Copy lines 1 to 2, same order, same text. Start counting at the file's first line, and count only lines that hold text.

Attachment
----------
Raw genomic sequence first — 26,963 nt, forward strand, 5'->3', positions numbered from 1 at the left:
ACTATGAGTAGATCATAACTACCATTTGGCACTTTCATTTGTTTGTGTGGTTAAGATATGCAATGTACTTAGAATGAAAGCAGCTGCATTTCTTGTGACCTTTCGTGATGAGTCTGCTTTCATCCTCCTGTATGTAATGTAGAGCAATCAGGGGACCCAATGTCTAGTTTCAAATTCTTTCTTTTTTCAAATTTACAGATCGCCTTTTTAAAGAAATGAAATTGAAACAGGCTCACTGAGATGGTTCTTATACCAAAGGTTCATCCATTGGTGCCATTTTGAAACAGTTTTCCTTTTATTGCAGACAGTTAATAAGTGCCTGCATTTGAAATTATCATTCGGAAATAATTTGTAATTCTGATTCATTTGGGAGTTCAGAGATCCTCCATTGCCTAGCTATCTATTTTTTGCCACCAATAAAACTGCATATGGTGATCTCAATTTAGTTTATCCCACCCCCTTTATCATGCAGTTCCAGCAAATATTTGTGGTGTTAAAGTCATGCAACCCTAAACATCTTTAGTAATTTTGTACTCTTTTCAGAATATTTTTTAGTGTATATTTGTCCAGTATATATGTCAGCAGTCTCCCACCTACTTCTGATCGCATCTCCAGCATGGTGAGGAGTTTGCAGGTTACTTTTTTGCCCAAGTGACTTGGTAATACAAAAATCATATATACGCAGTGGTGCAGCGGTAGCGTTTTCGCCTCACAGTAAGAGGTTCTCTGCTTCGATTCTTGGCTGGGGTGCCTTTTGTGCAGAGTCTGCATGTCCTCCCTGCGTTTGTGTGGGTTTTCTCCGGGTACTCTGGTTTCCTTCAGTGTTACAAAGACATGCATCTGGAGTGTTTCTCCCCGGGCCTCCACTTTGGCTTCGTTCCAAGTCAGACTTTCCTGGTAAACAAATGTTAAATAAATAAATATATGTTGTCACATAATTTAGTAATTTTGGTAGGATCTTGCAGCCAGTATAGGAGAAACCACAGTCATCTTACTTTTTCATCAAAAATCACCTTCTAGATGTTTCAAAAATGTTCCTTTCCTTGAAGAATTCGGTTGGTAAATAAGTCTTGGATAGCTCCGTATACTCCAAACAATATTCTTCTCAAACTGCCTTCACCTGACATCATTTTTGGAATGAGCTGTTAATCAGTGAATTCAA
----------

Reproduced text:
Raw genomic sequence first — 26,963 nt, forward strand, 5'->3', positions numbered from 1 at the left:
ACTATGAGTAGATCATAACTACCATTTGGCACTTTCATTTGTTTGTGTGGTTAAGATATGCAATGTACTTAGAATGAAAGCAGCTGCATTTCTTGTGACCTTTCGTGATGAGTCTGCTTTCATCCTCCTGTATGTAATGTAGAGCAATCAGGGGACCCAATGTCTAGTTTCAAATTCTTTCTTTTTTCAAATTTACAGATCGCCTTTTTAAAGAAATGAAATTGAAACAGGCTCACTGAGATGGTTCTTATACCAAAGGTTCATCCATTGGTGCCATTTTGAAACAGTTTTCCTTTTATTGCAGACAGTTAATAAGTGCCTGCATTTGAAATTATCATTCGGAAATAATTTGTAATTCTGATTCATTTGGGAGTTCAGAGATCCTCCATTGCCTAGCTATCTATTTTTTGCCACCAATAAAACTGCATATGGTGATCTCAATTTAGTTTATCCCACCCCCTTTATCATGCAGTTCCAGCAAATATTTGTGGTGTTAAAGTCATGCAACCCTAAACATCTTTAGTAATTTTGTACTCTTTTCAGAATATTTTTTAGTGTATATTTGTCCAGTATATATGTCAGCAGTCTCCCACCTACTTCTGATCGCATCTCCAGCATGGTGAGGAGTTTGCAGGTTACTTTTTTGCCCAAGTGACTTGGTAATACAAAAATCATATATACGCAGTGGTGCAGCGGTAGCGTTTTCGCCTCACAGTAAGAGGTTCTCTGCTTCGATTCTTGGCTGGGGTGCCTTTTGTGCAGAGTCTGCATGTCCTCCCTGCGTTTGTGTGGGTTTTCTCCGGGTACTCTGGTTTCCTTCAGTGTTACAAAGACATGCATCTGGAGTGTTTCTCCCCGGGCCTCCACTTTGGCTTCGTTCCAAGTCAGACTTTCCTGGTAAACAAATGTTAAATAAATAAATATATGTTGTCACATAATTTAGTAATTTTGGTAGGATCTTGCAGCCAGTATAGGAGAAACCACAGTCATCTTACTTTTTCATCAAAAATCACCTTCTAGATGTTTCAAAAATGTTCCTTTCCTTGAAGAATTCGGTTGGTAAATAAGTCTTGGATAGCTCCGTATACTCCAAACAATATTCTTCTCAAACTGCCTTCACCTGACATCATTTTTGGAATGAGCTGTTAATCAGTGAATTCAA